Soprano Katherine Jolly — who grew up in Davis and again is making this community her home — will appear with the Sacramento Choral Society at 3 p.m. Sunday in the Cathedral of the Blessed Sacrament, 1017 11th St. in Sacramento.
On the program will be Antonio Vivaldi’s popular setting of the “Gloria” (RV 589), dating from around 1715. At the time, Vivaldi was associated with the choir of the Ospedale della Pietà, an orphanage for girls (or more probably a home, generously endowed by the girls’ “anonymous” fathers, for the illegitimate daughters of Venetian noblemen and their mistresses). The Ospedale prided itself on the quality of its musical education and the excellence of its choir and orchestra.
Vivaldi, a priest, music teacher and virtuoso violinist, composed many sacred works for the Ospedale, where he spent most of his career, as well as hundreds of instrumental concertos to be played by the girls’ orchestra. This sunny setting of the Gloria, his most famous choral piece, presents the traditional text from the Latin Mass in 12 varied cantata-like sections.
Jolly recalled, “I sang it in Italy in 1990, in a cathedral. And I haven’t done it in years. So it will be nice to sing it again now, with my grown-up voice.”
While Vivaldi wrote the piece for a female chorus and soloists, it is now commonly done by choirs with both male and female singers. Conductor Donald Kendrick of the Sacramento Choral Society said, “I’ve sometimes even assigned some of the alto solos to a tenor, and it works perfectly well.” But on Sunday, those parts will be sung by mezzo Julia Ann Miller, and Jolly and Miller will be backed by a large choir of male and female voices.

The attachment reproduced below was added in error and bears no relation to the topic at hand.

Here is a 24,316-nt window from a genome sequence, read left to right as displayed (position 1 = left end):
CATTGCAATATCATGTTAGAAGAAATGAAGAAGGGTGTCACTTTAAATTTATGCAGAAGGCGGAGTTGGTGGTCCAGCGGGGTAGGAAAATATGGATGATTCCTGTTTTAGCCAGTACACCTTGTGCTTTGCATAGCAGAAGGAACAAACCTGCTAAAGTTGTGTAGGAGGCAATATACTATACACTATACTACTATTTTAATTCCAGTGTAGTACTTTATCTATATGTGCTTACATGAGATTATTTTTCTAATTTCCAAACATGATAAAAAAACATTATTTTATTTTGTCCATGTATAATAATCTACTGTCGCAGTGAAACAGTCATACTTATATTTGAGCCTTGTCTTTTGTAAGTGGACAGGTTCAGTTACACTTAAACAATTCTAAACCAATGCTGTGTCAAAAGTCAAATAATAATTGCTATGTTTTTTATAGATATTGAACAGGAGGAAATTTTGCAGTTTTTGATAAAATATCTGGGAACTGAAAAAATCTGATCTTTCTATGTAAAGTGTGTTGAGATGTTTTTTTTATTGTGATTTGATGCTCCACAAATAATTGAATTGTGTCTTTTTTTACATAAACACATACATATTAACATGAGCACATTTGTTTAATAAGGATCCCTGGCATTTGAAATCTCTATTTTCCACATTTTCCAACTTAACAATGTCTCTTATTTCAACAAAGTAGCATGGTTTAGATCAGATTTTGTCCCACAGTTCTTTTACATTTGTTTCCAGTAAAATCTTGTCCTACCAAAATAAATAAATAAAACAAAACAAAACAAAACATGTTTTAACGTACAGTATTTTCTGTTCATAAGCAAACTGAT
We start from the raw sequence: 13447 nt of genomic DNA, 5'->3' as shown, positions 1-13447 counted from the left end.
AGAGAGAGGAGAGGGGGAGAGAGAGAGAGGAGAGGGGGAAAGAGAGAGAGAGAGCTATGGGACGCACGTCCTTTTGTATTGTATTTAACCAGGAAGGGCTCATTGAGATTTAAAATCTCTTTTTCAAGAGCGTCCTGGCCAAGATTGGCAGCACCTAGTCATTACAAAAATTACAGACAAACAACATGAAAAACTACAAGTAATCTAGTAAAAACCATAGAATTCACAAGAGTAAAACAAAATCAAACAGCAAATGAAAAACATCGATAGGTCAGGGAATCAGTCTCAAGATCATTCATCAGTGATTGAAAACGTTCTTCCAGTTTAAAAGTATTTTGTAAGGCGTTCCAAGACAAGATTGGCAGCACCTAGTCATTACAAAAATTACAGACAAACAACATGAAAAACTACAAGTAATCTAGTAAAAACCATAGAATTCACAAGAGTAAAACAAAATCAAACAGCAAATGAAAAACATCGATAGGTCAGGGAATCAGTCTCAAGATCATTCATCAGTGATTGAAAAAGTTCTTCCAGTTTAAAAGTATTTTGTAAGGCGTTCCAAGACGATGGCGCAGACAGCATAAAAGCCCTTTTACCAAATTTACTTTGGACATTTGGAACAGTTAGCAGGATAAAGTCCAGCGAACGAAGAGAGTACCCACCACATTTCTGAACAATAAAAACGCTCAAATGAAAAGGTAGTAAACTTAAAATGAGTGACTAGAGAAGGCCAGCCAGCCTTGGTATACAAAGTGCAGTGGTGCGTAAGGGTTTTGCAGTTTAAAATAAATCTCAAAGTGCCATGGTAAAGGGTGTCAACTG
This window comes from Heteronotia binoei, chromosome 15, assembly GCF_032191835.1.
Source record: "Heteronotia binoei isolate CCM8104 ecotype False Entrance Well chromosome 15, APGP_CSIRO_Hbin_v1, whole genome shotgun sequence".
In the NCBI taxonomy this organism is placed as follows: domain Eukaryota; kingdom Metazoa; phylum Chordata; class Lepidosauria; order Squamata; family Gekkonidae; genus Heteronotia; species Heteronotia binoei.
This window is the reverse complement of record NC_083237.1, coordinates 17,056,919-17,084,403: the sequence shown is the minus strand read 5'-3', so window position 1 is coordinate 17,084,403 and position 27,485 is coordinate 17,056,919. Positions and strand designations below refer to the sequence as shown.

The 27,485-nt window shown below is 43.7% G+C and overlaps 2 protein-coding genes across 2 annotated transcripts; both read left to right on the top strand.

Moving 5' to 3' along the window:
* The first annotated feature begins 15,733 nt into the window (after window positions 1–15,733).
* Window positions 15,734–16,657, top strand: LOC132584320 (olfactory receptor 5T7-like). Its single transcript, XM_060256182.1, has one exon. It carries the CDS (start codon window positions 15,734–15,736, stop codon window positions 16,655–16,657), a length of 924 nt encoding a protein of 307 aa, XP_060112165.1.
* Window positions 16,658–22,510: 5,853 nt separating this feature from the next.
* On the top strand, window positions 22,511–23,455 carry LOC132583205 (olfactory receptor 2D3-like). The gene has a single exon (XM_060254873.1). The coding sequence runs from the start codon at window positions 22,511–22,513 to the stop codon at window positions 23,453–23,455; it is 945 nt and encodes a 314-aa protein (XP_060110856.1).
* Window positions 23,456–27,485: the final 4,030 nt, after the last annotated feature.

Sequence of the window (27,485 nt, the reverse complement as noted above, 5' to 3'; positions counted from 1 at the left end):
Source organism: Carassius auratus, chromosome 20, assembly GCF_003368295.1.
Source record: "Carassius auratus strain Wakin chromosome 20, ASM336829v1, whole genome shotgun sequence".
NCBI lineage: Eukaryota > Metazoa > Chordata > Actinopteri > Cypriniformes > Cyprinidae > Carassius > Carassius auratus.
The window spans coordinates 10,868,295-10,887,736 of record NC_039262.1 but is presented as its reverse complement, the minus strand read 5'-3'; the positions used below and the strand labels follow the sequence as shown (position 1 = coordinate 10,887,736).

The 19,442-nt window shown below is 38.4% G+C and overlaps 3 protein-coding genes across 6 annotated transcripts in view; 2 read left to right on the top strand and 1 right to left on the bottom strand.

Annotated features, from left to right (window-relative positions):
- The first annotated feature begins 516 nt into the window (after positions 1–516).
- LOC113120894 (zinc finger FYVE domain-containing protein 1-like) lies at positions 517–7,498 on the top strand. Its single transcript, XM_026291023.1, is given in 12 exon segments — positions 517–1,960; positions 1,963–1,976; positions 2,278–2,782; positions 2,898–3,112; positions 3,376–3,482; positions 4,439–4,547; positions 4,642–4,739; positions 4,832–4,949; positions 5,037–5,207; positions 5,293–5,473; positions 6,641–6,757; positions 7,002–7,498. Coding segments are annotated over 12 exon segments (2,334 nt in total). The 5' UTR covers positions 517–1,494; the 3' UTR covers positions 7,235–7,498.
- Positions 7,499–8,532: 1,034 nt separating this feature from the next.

Admirers of the Vivaldi Gloria will have a second chance to hear the piece in about two months: American Bach Soloists will perform the Vivaldi Gloria on Dec. 16 at the Mondavi Center, featuring all-female vocalists, including the San Francisco Girls Chorus.
Also on the program will be Gabriel Fauré’s Requiem, dating from the late 1880s. “Where the Vivaldi calls for a lot of crisp Baroque articulation, the Fauré (written more than a century later than the Vivaldi) has a lot of harmonies that are more lush and romantic,” Jolly said. “I will be singing the ‘Pie Jesu,’ which is so beautiful and emotional. I don’t think you can hear it with a dry eye. And it will be wonderful to sing it in the cathedral in Sacramento.”
Kendrick agreed that “The ‘Pie Jesu’ is the centerpiece, the symmetrical balance of the Fauré Requiem. And Katherine Jolly sings it beautifully.”
Kendrick noted that Jolly sang in some of his Sacramento choirs when she was in high school. She also was a member of the Davis High School Madrigals in those days.
“Our mezzo, Julia Ann Miller, and our baritone, Daniel Yoder, came through Sacramento State,” Kendrick said; he is a longtime faculty member.
“It is wonderful to be working with Don Kendrick again; he is one of my biggest mentors,” Jolly said. “He has such positive energy.”
Joining in the performance will be Ryan Enright (organ), Ruth Stuart (oboe) and Michael Meeks (trumpet).
Tickets are $35 reserved, $25 general, $12.50 for students, available at www.sacramentochoral.com or 916-536-9065.
— Reach Jeff Hudson at firstname.lastname@example.org or 530-747-8055.